**Conditional Random Fields**

Let's assume we have a Markov Random Field that is divided into two sets of random variables, Y and X.

"When we condition the graph on X globally, i.e., when the values of random variables in X are fixed or given, all the random variables in set Y follow the Markov property p(Yáµ¤/X, Yáµ¥, uâ‰ v) = p(Yáµ¤/X, Yâ‚“, Yáµ¤~Yâ‚“), where Yáµ¤~Yâ‚“ implies that Yáµ¤ and Yâ‚“ are neighbors in the graph." The Markov Blanket of a variable is made up of its adjacent nodes or variables.

The chain-structured graph shown below is one such graph that satisfies the aforementioned property:

^{source}

As the CRF is a discriminative model, it models the conditional probability P(Y/X), which means that X is always given or observed. As a result, the graph eventually descends into a simple chain.

We call X and Y the evidence and label variables, respectively, because we condition on X and aim to find the appropriate Yáµ¢ for every Xáµ¢.

We can see that the "factor reduced" CRF model in the above figure follows Markov's property as shown for variable Yâ‚‚ in the below equation. As we can see in the equation below, the conditional probability of Yâ‚‚ depends only on its neighboring nodes.

**CRF Theory and Likelihood Optimization**

Let's start by defining the parameters, then use the Gibbs notation to construct the equations for joint (and conditional) probabilities.

**1. Label domain:** Assume that the domain of random variables in set Y is {m Ïµ â„• | 1â‰¤m â‰¤M}, i.e., the first M natural numbers.

**2. Evidence structure and a domain:** Assume that the random variables in set X are F-dimensional real-valued vectors, i.e., âˆ€ Xáµ¢ Ïµ X, Xáµ¢ Ïµ RË¢.

**3.** The length of the CRF chain should be L, which includes L labels and L evidence variables.

**4.** Let Î²áµ¢(Yáµ¢, Yâ±¼) = Wccâ€™ if Yáµ¢ = c, Yâ±¼ = câ€™ and j = i+1, 0 otherwise.

**5.** Let Î²â€™áµ¢(Yáµ¢, Xáµ¢) = Wâ€™c . Xáµ¢, if Yáµ¢ = c and 0 otherwise.

**6.** The total number of parameters is M x M + M x S, indicating that there is a single parameter for each label transition ( possible label transitions = M x M ) and S parameters for each label (M possible labels) that will be multiplied to the observation variable (a vector of size S) for that label.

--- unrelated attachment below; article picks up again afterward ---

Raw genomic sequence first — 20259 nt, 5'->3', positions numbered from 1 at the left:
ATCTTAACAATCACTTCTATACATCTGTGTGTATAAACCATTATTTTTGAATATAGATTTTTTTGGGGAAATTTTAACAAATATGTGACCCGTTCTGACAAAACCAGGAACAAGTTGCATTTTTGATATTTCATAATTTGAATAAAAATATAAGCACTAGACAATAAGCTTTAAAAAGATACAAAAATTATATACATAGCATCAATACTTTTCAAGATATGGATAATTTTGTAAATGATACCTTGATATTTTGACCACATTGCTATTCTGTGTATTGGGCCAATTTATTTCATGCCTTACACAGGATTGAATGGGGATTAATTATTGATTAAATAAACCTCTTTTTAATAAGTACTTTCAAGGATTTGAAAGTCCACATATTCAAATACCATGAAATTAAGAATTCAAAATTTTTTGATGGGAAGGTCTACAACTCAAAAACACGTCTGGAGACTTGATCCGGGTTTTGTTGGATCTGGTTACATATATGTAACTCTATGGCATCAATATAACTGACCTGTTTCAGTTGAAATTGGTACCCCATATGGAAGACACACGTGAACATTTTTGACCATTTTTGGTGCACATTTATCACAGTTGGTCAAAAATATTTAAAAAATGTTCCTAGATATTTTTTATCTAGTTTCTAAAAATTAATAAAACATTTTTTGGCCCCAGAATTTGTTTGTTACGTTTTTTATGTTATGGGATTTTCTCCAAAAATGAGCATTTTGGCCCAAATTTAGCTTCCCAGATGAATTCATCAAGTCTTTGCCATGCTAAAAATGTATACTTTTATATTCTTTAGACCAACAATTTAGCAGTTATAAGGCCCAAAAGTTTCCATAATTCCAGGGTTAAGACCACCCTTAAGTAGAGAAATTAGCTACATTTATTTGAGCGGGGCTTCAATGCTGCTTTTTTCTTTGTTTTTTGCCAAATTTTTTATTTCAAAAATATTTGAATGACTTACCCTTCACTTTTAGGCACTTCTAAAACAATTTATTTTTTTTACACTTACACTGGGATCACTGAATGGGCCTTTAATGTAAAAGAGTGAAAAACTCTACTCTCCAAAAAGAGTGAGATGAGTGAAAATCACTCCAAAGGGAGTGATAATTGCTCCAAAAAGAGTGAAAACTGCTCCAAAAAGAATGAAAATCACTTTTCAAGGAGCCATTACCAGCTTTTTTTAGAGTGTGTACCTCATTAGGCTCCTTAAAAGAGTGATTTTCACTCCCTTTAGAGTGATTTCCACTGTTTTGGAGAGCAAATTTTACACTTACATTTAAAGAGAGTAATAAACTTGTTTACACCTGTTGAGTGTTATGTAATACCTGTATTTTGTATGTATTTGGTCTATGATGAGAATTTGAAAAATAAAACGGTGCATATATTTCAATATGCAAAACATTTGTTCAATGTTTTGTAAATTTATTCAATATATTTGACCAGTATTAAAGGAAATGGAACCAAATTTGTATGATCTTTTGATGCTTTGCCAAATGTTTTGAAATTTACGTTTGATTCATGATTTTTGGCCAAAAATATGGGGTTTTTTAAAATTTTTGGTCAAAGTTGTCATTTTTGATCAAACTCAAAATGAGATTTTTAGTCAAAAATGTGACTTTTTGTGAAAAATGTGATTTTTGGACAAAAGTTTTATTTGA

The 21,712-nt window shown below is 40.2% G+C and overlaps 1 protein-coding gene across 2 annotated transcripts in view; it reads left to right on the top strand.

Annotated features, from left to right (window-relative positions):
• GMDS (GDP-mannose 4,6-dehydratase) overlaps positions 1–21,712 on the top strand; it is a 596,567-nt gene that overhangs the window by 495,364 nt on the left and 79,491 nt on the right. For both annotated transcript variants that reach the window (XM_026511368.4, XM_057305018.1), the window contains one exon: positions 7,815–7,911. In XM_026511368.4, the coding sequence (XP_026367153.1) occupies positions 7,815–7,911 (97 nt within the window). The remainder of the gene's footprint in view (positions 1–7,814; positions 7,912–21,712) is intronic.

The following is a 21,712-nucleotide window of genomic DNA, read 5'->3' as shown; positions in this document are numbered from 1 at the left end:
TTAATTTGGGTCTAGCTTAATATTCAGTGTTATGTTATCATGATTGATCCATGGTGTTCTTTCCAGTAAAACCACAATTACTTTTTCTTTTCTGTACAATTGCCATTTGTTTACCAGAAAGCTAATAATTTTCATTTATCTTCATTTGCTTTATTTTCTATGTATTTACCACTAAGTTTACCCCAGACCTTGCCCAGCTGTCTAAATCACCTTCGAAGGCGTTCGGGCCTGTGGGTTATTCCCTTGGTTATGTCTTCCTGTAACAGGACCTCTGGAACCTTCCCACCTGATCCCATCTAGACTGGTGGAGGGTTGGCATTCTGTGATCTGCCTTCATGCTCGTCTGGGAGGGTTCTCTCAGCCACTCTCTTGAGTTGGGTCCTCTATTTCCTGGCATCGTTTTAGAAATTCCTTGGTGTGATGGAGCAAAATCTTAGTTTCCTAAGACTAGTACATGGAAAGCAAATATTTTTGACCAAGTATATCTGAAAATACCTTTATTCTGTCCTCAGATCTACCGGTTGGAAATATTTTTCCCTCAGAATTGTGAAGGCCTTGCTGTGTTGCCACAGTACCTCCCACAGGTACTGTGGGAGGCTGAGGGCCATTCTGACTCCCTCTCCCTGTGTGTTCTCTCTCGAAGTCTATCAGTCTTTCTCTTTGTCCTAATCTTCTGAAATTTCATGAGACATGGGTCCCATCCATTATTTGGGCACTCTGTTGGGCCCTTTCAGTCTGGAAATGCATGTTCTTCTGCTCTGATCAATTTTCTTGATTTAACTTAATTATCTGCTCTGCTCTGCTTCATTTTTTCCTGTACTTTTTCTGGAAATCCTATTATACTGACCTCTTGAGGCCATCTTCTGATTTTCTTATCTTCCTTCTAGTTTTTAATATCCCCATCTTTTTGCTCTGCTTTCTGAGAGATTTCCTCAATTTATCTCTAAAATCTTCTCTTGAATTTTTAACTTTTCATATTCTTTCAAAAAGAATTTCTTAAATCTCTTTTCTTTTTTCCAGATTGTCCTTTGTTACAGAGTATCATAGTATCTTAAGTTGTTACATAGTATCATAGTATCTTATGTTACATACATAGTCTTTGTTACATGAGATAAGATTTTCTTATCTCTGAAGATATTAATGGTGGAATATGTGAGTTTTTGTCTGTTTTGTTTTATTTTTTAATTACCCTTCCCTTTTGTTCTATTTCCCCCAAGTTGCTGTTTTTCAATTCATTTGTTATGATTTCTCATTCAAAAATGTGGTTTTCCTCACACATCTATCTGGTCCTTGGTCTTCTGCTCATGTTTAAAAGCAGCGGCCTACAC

**7.** Let D = {(xn, yn)} for n=1 to N, be the training data comprising of N examples.

So, the energy and the likelihood can be expressed in the following way:

As a result, the training problem boils down to maximizing the log-likelihood for all Wcc' and W'cs model parameters.

The gradient of the log-likelihood with respect to Wâ€™cs is derived in the below equation:

Note that the second term in the above equation denotes the sum of marginal probability of yâ€™áµ¢ being equal to c, weighted by xnis. The yâ€™-i here denotes the set of label/y variables at each position except position i.

For dL/dWcc', a similar derivation may be figured out as shown below.

**FAQs**

**1. What do you mean by CRF?**

CRF is also known as a conditional random field. It is a type of discriminative model that's best for prediction tasks when the current forecast is influenced by contextual information or the status of the neighbors.

**2. What is CRF in image segmentation?**

When the class labels for different inputs are not independent, a conditional random field is utilized as a discriminative statistical modelling tool. For example, the class label for a pixel is also determined by the labels of its neighbors.

**3. What is the difference between CRF and HMM (Hidden Markov Model)?**

HMM is a directed graph, whereas the CRF is an undirected graph. HMM predicts the probability of co-occurrence by explicitly modelling the transition probability and the phenotypic probability.

**4. What is the difference between CRF and MRF (Markov Random Fields)?**

A Conditional Random Field (CRF) is a type of MRF that determines a posterior for variables x given data z. The factorization into the data distribution P (x|z) and the prior P (x) is not made explicit, unlike the hidden MRF.

**Key Takeaways**

In this article, we have discussed the following topics:

- Introduction to CRF
- MRF
- CRF Theory and Likelihood Optimization

Want to learn more about __Machine Learning__? Here is an excellent course that can guide you in learning.

Happy Coding!